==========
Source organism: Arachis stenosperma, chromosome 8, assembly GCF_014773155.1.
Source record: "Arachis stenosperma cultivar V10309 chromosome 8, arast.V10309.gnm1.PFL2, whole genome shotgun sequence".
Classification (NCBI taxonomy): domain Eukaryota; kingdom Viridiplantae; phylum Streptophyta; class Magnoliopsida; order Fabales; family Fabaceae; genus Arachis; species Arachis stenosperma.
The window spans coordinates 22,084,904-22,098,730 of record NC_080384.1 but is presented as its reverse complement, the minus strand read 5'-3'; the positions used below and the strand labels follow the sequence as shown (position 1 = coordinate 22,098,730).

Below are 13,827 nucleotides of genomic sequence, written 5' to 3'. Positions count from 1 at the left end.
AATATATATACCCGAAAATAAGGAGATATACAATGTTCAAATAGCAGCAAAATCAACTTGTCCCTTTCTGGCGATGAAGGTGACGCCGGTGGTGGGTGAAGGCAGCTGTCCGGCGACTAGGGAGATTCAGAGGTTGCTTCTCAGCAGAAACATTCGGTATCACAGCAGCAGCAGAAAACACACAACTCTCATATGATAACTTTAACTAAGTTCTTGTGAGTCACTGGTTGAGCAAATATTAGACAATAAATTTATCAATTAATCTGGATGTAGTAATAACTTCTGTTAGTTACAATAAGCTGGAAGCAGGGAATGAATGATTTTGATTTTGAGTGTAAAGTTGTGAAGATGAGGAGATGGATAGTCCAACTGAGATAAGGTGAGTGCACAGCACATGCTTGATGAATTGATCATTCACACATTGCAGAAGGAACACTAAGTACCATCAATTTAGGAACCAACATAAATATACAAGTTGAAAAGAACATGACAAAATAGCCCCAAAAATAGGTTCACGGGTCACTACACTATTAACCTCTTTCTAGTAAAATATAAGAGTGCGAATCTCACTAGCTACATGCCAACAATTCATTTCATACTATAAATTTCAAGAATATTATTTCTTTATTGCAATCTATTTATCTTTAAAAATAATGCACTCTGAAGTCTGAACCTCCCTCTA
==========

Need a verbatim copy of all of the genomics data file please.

Source organism: Arachis stenosperma, chromosome 8, assembly GCF_014773155.1.
Source record: "Arachis stenosperma cultivar V10309 chromosome 8, arast.V10309.gnm1.PFL2, whole genome shotgun sequence".
Classification (NCBI taxonomy): domain Eukaryota; kingdom Viridiplantae; phylum Streptophyta; class Magnoliopsida; order Fabales; family Fabaceae; genus Arachis; species Arachis stenosperma.
The window spans coordinates 22,084,904-22,098,730 of record NC_080384.1 but is presented as its reverse complement, the minus strand read 5'-3'; the positions used below and the strand labels follow the sequence as shown (position 1 = coordinate 22,098,730).

Below are 13,827 nucleotides of genomic sequence, written 5' to 3'. Positions count from 1 at the left end.
AATATATATACCCGAAAATAAGGAGATATACAATGTTCAAATAGCAGCAAAATCAACTTGTCCCTTTCTGGCGATGAAGGTGACGCCGGTGGTGGGTGAAGGCAGCTGTCCGGCGACTAGGGAGATTCAGAGGTTGCTTCTCAGCAGAAACATTCGGTATCACAGCAGCAGCAGAAAACACACAACTCTCATATGATAACTTTAACTAAGTTCTTGTGAGTCACTGGTTGAGCAAATATTAGACAATAAATTTATCAATTAATCTGGATGTAGTAATAACTTCTGTTAGTTACAATAAGCTGGAAGCAGGGAATGAATGATTTTGATTTTGAGTGTAAAGTTGTGAAGATGAGGAGATGGATAGTCCAACTGAGATAAGGTGAGTGCACAGCACATGCTTGATGAATTGATCATTCACACATTGCAGAAGGAACACTAAGTACCATCAATTTAGGAACCAACATAAATATACAAGTTGAAAAGAACATGACAAAATAGCCCCAAAAATAGGTTCACGGGTCACTACACTATTAACCTCTTTCTAGTAAAATATAAGAGTGCGAATCTCACTAGCTACATGCCAACAATTCATTTCATACTATAAATTTCAAGAATATTATTTCTTTATTGCAATCTATTTATCTTTAAAAATAATGCACTCTGAAGTCTGAACCTCCCTCTA